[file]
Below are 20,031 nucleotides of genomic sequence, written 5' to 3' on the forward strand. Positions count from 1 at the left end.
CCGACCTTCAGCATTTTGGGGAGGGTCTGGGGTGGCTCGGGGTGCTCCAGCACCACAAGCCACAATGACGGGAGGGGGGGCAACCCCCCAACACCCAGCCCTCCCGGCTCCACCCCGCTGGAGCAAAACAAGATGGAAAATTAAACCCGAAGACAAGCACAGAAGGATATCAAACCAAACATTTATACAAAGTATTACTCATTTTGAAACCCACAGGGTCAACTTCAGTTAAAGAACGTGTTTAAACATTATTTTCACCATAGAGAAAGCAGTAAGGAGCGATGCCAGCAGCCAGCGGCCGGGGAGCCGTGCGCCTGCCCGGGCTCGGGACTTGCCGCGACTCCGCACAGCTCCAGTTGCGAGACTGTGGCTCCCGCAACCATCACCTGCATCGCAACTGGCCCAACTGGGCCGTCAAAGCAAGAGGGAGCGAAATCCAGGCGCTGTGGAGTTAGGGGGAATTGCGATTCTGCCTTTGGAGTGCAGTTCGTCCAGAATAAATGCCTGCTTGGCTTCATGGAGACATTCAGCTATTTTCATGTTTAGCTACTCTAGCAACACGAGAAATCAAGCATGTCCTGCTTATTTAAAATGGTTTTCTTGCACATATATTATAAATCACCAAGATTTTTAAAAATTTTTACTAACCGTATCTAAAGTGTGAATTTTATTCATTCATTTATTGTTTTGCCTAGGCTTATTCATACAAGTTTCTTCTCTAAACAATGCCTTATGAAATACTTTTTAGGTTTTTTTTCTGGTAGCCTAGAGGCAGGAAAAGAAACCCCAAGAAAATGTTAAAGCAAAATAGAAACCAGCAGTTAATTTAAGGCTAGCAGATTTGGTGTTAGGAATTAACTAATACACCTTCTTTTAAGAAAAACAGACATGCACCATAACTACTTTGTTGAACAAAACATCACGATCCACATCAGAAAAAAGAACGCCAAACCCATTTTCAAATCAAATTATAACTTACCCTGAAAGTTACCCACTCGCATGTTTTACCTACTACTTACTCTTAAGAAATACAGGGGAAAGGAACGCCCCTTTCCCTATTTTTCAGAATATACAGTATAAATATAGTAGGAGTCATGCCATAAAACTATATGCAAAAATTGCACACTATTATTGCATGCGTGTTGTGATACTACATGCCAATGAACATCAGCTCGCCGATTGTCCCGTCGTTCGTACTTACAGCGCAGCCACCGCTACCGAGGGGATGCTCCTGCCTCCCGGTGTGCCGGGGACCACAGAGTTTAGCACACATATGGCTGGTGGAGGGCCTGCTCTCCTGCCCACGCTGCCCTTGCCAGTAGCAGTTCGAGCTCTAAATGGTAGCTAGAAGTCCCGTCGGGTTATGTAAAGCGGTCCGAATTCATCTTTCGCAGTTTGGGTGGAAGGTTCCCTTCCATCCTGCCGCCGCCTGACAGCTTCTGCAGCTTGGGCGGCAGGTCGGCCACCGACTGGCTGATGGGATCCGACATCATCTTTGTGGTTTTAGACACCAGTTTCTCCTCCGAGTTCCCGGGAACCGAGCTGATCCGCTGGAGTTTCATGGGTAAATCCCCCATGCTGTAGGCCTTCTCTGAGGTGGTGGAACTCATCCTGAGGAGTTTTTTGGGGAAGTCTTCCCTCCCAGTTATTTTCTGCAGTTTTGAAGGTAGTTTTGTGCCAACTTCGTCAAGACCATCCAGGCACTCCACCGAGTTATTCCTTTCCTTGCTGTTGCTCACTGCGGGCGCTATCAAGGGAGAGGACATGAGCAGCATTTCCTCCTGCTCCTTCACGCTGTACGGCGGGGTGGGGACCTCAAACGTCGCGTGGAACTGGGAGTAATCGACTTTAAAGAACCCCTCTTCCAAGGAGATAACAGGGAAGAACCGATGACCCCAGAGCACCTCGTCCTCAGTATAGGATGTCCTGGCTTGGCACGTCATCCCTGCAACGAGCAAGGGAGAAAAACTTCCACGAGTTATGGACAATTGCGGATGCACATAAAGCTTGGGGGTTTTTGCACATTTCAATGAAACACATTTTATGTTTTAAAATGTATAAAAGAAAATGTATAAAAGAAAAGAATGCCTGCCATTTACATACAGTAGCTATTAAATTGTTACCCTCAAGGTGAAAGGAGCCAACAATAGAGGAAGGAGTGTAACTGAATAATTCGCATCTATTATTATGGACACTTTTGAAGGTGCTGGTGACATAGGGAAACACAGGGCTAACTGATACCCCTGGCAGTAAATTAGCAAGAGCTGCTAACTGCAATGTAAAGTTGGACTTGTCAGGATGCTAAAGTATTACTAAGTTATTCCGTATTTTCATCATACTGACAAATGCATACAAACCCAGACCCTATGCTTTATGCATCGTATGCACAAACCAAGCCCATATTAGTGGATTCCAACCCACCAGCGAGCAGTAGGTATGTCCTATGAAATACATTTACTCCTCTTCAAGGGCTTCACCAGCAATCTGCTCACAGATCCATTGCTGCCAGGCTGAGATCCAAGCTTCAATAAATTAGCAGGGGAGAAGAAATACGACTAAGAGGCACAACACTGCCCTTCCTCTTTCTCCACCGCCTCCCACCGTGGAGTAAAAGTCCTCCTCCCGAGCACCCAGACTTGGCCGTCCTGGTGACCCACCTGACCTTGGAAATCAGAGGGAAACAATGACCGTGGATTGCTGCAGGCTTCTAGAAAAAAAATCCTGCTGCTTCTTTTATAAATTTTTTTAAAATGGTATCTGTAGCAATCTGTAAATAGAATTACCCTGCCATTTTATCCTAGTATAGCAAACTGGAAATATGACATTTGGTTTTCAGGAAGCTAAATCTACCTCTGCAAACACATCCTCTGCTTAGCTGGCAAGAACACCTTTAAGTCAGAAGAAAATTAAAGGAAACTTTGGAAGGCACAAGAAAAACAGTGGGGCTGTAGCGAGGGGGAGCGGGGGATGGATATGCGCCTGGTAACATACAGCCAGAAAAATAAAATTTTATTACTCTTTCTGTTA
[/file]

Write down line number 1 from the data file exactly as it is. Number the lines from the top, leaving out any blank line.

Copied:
Below are 20,031 nucleotides of genomic sequence, written 5' to 3' on the forward strand. Positions count from 1 at the left end.